Do You Feel Influential?

December 11, 2019 in
By Bob Turner

Do you feel influential?  Perhaps you don’t believe you’ve ever truly attained that role of trusted advisor, or you simply feel you lack influence because you’re not in a position of leadership or authority.

Well, if you’re feeling inadequate or uncomfortable about your ability to influence others – I have good news! Here’s an easy-to-follow framework that I’ve used with employees, federal clients, executive coaching engagements, even friends and family.

The Six Sources of Influence™ was developed by a group of behavioral scientists who formed a company called VitalSmarts.  You can read more about this framework in the following VitalSmarts books:
·        Influencer – The New Science of Leading Change
·        Crucial Accountability – Tools for Resolving Violated Expectations, Broken Commitments, and Bad Behavior
·        Change Anything – The New Science of Personal Success

The Six Sources framework shows that in order to be successful at a task or to change a behavior, you must have a high level of both motivation and ability (the columns in the framework).  We then look at these domains across three different categories: 

  • Personal – The first two domains, Personal Motivation and Ability, relate to sources of influence within an individual (motives and abilities).  We want to increase these.  For Personal Motivation, we might bring to light how their work or behaviors impact the “greater good”.  For Personal Ability we might address performance or knowledge gaps with training.
  • Social – The next two, Social Motivation and Ability, relate to how other people affect an individual’s choices and abilities.  The power of peer pressure can be a wonderful thing (or a bad thing).  We want to be sure that we surround the person we’re trying to influence with champions of change that will support our cause.
  • Structural – The final two, Structural Motivation and Ability, encompass the role of nonhuman factors, such as compensation systems, space, and technology.  Structural Motivation focuses on the proper rewards and penalties.  Structural Ability focuses on creating favorable processes, and work environment.  It also focuses on providing the proper tools and technology.

In their white paper (How to 10X Your Influence), the VitalSmarts team states that: “Those who understand how to combine four to six sources of influence are up to ten times more successful at producing substantial and sustainable change.”

The Six Sources in Action! – An Example

Our topic this month is to Be the Change You Want to See in The World. And the Six Sources can also be used to influence ourselves for personal change, not just others.  New Year’s Eve is just around the corner, so let’s see how influencing a very popular New Year’s resolution looks like using all of the Six Sources.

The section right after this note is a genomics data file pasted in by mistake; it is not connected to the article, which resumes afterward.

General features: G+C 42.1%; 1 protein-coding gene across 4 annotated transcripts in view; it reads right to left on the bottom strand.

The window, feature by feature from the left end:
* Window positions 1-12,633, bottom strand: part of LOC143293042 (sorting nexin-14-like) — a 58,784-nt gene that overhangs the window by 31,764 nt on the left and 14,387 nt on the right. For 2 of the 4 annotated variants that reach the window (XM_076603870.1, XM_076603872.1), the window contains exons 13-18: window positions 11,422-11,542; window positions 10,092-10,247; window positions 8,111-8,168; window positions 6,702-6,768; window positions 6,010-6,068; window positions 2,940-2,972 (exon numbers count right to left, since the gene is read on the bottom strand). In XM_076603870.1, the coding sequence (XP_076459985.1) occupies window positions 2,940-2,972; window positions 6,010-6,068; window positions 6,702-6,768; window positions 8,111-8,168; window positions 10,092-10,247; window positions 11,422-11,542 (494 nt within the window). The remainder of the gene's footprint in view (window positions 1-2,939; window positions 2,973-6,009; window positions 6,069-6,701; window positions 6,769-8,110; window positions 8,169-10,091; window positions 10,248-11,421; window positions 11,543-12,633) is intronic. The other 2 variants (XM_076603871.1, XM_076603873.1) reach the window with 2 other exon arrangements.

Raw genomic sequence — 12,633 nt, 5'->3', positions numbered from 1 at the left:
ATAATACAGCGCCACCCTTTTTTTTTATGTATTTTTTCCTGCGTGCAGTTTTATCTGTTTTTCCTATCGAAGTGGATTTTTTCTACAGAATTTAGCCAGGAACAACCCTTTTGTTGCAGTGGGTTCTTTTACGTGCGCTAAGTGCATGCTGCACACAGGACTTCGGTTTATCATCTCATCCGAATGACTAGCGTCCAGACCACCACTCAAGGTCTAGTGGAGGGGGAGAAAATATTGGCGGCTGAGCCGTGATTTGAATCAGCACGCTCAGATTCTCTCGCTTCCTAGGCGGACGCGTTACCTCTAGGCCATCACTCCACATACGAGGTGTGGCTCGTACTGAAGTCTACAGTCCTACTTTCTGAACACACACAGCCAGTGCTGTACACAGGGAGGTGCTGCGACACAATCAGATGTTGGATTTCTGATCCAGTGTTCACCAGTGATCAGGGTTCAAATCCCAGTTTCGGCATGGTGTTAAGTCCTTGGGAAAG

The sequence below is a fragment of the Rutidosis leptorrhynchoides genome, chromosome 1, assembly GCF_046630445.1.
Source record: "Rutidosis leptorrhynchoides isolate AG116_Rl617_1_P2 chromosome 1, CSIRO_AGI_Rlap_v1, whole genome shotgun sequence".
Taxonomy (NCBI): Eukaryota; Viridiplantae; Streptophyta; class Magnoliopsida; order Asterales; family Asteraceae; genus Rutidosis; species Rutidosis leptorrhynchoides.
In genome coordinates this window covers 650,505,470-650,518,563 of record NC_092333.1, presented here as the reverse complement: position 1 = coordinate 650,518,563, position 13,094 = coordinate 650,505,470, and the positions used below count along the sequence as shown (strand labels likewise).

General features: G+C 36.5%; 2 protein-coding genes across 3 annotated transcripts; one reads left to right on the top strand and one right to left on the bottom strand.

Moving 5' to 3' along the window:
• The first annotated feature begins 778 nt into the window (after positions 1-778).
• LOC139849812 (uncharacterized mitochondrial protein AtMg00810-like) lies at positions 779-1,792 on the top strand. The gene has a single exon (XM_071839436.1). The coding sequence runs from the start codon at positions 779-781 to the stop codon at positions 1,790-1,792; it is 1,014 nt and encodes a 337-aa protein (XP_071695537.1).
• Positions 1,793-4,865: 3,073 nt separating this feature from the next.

Goal:  In 2020, I want to get healthy and lose weight!

Possible strategies for each domain:

Personal Motivation:  Write a personal mission statement for 2020 and read it every day / tell your friends about your plans and ask for daily support and accountability.

Personal Ability:  Research topics on nutrition or talk to a nutritionist / design a weekly healthy meal calendar / hire a personal trainer / research different cardio training programs.

Social Motivation:  Make a list of friends (they support the new healthy you) and accomplices (they invite you to happy hour instead of the gym).  Spend more time with your friends.  You want peer pressure working for you, not against you.

Social Ability:  Join a running or walking club / get several workout partners for the gym

Structural Motivation:  Reward small wins – when you lose five pounds, then agree to go to a happy hour and celebrate or buy some new smaller clothes.  Avoid penalties – if you don’t hit your weekly weigh-in, commit to walking an extra mile every day the following week.

Structural Ability: start packing a healthy lunch and snacks each day (vs. eating out) / pack your gym bag and commit to driving straight to the gym after work (don’t go home and be tempted to veg out) / start using a calorie counting app or FitBit / use visual cues – like putting sticky notes on your pantry and refrigerator reminding you not to snack late at night.

If you weren’t following this framework, then you may have only tried one or two of these strategies.  But remember, the research shows that to have a higher possibility of success, we need to check as many boxes (domains) as possible.

Good Luck with becoming an Influencer in 2020!


Grenny, J., Maxfield, D., & Shimberg, A. (2013 by VitalSmarts, LLC) How to 10X Your Influence. Retrieved from:

Grenny, J., Patterson, K., Maxfield, D., McMillan, R., & Switzler, A. (2013 by VitalSmarts, LLC) Influencer – The New Science of Leading Change. United States. McGraw-Hill Education

Patterson, K., Grenny, J., Maxfield, D., McMillan, R., & Switzler, A. (2013 by VitalSmarts, LLC) Crucial Accountability – Tools for Resolving Violated Expectations, Broken Commitments, and Bad Behavior. United States. McGraw-Hill Education.

Patterson, K., Grenny, J., Maxfield, D., McMillan, R., & Switzler, A. (2011 by VitalSmarts, LLC) Change Anything – The New Science of Personal Success. United States. Grand Central Publishing.